How Your Dreams Lead Your Reality

What you think about right before you sleep has an impact on your subconscious and your dreams

“Get down to bed!”

Was the shout from my friend’s dad as I hung around with him sometime in our late teens.

Photo by engin akyurt on Unsplash

We were at his house and it was only late evening.

Now you’d think that for a guy of around 18 that his father shouldn’t have been shouting at him when a guest was in the house or that his dad shouldn’t be letting rip at him to go to bed at that early time either especially considering his age group.

But it wasn’t that simple.

Because his father wasn’t yelling towards him or even me.

Instead, he was having a go at his younger siblings who had crept up the corridor for some attention after hearing that their brother and I had entered into their home but had bolted back to bed when they heard their father’s voice.

And this was their father’s way of disciplining his younger children.

Now you may like or dislike this way of shouting, either way, I`m not about to judge my friend’s dad. Rather, what I`m getting at here is that many parents react to smaller children in this way when they want to sit back and relax after a hard day’s work.

But it’s not just parents who let a yell out when they want to watch the box later on in the evening. It can be anyone who wants to see their favorite show so they’ll be whisked away from the hassles of their day.

For Mr. O’ Donoghue wanted to slouch onto his couch after his long day’s work and have his mind be overcome by what was happening on the screen. Whereas although his son and I were willing to share a word or two yet at the same time we too were wrapping up our day with viewing what the TV had to offer.

That was a long time ago.

Still in the decades since things haven’t changed much in billions of peoples’ homes all around the world.

These days, in the US and the UK people, watch nearly 4 hours of television every day.

And unlike when I used to hang around with my mate in his home now there are more screens than only a TV.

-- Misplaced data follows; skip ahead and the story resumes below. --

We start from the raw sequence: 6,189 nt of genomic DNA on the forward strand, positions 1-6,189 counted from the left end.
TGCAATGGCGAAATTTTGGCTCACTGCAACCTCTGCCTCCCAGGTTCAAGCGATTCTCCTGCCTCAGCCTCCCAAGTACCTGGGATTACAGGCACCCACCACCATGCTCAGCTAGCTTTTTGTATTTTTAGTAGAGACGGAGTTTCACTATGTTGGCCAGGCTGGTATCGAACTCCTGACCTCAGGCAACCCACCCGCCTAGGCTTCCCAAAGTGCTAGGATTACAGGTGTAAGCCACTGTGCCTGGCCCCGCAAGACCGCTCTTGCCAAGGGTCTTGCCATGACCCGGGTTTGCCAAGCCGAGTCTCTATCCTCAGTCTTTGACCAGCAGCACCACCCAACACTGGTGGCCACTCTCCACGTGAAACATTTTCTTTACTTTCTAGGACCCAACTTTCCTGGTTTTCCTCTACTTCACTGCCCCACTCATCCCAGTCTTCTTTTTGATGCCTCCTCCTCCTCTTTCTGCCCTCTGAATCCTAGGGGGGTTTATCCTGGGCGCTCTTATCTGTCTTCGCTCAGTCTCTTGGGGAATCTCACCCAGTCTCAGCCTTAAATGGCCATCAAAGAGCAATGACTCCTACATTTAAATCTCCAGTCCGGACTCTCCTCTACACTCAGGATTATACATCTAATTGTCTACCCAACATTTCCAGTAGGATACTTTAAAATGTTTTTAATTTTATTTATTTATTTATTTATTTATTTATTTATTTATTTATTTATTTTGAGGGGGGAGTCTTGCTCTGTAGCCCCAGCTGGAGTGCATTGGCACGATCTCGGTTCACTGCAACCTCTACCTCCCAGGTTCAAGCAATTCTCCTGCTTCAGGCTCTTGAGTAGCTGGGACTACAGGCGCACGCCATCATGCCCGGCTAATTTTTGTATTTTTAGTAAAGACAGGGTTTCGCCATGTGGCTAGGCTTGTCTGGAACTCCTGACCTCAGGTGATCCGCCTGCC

In the US more than 50% of adults spend most of the day on screens and in the UK most adults spend half of every day in front of a screen.

That’s a lot of time doing the same thing.

So most people in the western world are doing the same thing over and over. And I`m willing to guess without researching too heavily that they are spending at least another 6 hours on average sleeping.

And as most of them are working at some form of a job or another they can’t be spending most of that time in front of a screen in the 9–5 pm period of a day. Therefore, it’s more than likely many spend their late evening and early night in front of a screen.

That’s when your brain is slowing down.

Although its frontal cortex is used for judgment, rationalization, planning, and control, by the late evening its ability to regulate this type of thinking as effectively as earlier in the day is waning.

Photo by Fábio Silva on Unsplash

Still, though, your brain is somehow following the screen’s story that’s served up to you by its curiosity to figure out what is happening next. And in being curious your brain is working itself out. And like any workout, it demands energy and that energy creates new neural pathways in your brain.

From there, thoughts are generated.

With thoughts, you begin to imagine and analyze. Once you do that you build synapses and this gives prominence to those specific thoughts above the many thousands of other ones you`ve had throughout your working day.

If all of that seems confusing then think of how basic online social media algorithms work.

When a post gets published on a social media platform some eyes look at it and decide if it’s a good post or not. If the majority of them think it is they’ll either like it or share it. Once that is done the post gets shown to more people who will likely judge this post in a similar manner to the initial few.

Your thoughts work in the same way.

The most prominent ones have precedence over the less prominent ones. From there they begin to dictate the landscape of your thinking. And over time that becomes your behavior.

In essence, you are what you think.

Photo by Greg Rakozy on Unsplash

That’s why it’s so important to be aware of what you let into your brain at the end of the day. Because from there your brain waves slow down and you may only have enough energy to switch off your TV or electronic device and pop into bed to fall asleep.

Although spending lots of time in front of a screen may seem like a good way to relax you have to be careful of what you continuously watch as it will re-wire your thinking and shape your life over the longer term.

Of course, that can either be good or bad for you.

But for certain, it will dictate your dreams and that, in turn, will create the decision-making processes of your future.

So be careful what you let into your brain as it’s slowing down later on in the day and you’re your future is coming faster than you think.

Maybe a yell isn’t the worst thing you could have before you go to bed for at least it will wire your subconscious to avoid what will destruct your dreams and your future to come!

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Dr. Conor Hogan Ph.D.

Dr. Conor Hogan Ph.D.

Forbes, INC. & Entrepreneur Magazines, CBS, & NBC Featured, Dr. Conor Is The World’s Leading High-Performance Neuro Socio-Psychologist & Co-Authored 4 Books